Stand-up comedian entrepreneurs in America – VentureSouth’s ideal deals

Continuing our series of “typical” meetings and individual investment strategies, here is what a typical investment might be aiming for. You can review our site for the basic investment criteria and parameters; but here I’d like to convince you that what we’re actually trying to do is invest in French stand-up comedians. Let me explain.

I was coming home from a meeting at a German Biergarten last Friday night and switched on NPR. It was a typical show where nothing obvious was happening, but what I heard elegantly answered a question I had been asked the previous day about the quality of angel investment opportunities in the Carolinas, and that also helps explain the kinds of investments we are trying to make in VentureSouth groups.

At our Asheville Angels’ new and prospective member orientation on Thursday, I was asked “don’t the really good entrepreneurs just leave the Carolinas and head off to Silicon Valley and raise their angel and VC rounds there?”

On NPR on Friday, I listened to Jerry Seinfeld telling a French stand-up comedian trying to be successful in the US, “You want to be a stand-up comic in America? That’s like you want to make cars and you’re going to Germany. Then you might go to Italy to open a pasta factory. Head over to France and you’re going to make wine. Or maybe to England and you’re going to write plays. America invented stand-up comedy. They are used to the best.”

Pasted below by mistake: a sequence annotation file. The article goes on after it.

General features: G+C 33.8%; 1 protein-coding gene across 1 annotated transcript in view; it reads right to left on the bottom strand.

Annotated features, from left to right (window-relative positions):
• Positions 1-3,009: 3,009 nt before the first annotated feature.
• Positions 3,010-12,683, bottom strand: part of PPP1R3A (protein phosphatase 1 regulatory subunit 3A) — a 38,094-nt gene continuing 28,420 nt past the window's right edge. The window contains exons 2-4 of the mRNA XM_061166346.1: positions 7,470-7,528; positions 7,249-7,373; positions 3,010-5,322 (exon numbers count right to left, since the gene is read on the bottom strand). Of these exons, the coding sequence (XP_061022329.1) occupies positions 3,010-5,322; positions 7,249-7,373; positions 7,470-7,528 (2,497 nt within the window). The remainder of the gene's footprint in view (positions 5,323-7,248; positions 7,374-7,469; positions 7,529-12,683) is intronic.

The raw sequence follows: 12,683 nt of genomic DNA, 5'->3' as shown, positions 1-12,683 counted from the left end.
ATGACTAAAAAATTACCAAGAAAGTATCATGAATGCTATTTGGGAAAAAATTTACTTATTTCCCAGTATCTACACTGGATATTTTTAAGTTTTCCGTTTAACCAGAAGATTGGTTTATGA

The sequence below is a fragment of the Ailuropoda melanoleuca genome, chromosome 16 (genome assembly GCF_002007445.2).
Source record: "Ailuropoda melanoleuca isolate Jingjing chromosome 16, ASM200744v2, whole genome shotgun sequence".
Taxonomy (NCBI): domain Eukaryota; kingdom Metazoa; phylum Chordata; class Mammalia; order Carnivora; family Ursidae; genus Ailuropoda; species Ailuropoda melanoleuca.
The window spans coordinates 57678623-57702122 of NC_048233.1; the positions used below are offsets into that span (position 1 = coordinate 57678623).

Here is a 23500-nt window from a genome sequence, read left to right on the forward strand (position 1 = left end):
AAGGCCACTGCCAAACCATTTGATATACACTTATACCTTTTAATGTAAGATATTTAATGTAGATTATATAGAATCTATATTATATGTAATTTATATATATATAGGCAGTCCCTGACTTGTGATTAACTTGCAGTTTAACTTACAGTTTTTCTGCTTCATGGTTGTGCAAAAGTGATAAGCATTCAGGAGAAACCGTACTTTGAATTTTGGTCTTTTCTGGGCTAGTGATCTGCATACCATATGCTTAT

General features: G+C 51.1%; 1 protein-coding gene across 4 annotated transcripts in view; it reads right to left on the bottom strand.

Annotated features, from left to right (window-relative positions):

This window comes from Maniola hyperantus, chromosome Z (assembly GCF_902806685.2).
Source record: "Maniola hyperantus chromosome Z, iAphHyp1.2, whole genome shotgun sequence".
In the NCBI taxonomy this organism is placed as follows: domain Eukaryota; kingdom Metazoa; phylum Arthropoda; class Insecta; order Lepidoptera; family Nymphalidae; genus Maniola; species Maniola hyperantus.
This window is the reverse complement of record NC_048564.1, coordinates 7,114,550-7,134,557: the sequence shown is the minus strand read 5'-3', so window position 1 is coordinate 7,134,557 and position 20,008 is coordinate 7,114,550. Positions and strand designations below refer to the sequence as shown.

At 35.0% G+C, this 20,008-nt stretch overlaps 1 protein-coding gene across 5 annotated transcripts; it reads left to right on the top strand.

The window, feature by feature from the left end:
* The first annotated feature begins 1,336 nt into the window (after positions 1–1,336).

This was a much more amusing answer than I’d given my interlocutor. Yes, entrepreneurs from the Carolina could (and sometimes do) decamp from the Carolinas to try to raise money in Silicon Valley. But when they’re there, many more become the stereotypical Hollywood actress-in-waitressing, competing against the most highest profile, connected, well-supported entrepreneurs, than become the next unicorn.

Being a stand-up comedian in France is difficult; being one in America is harder. Getting funded as an entrepreneur in Asheville, Aiken or Anderson is difficult; getting funded, against world class competitors, in Palo Alto is harder.

Does that mean we lose the “best of the best” entrepreneurs to Silicon Valley? Perhaps, though we have some truly world class companies and entrepreneurs in our portfolio. But that does not mean we can’t find really talented French stand-up comedians to invest in here in the Carolinas – and that both the entrepreneurs and the investors here can’t build great companies and make great returns here.

As angels, we are not deliberately aiming for the 1000x return and $10 billion IPO – the Jerry Seinfeld. They’re just too rare. We want to invest $500k in a $2 million (pre-money valuation) company in the Carolinas; help it turn its initial traction into a growing, profitable, and attractive business; and help it get acquired for $30 million in the next five years. Something between a mime and Le Dîner de Cons.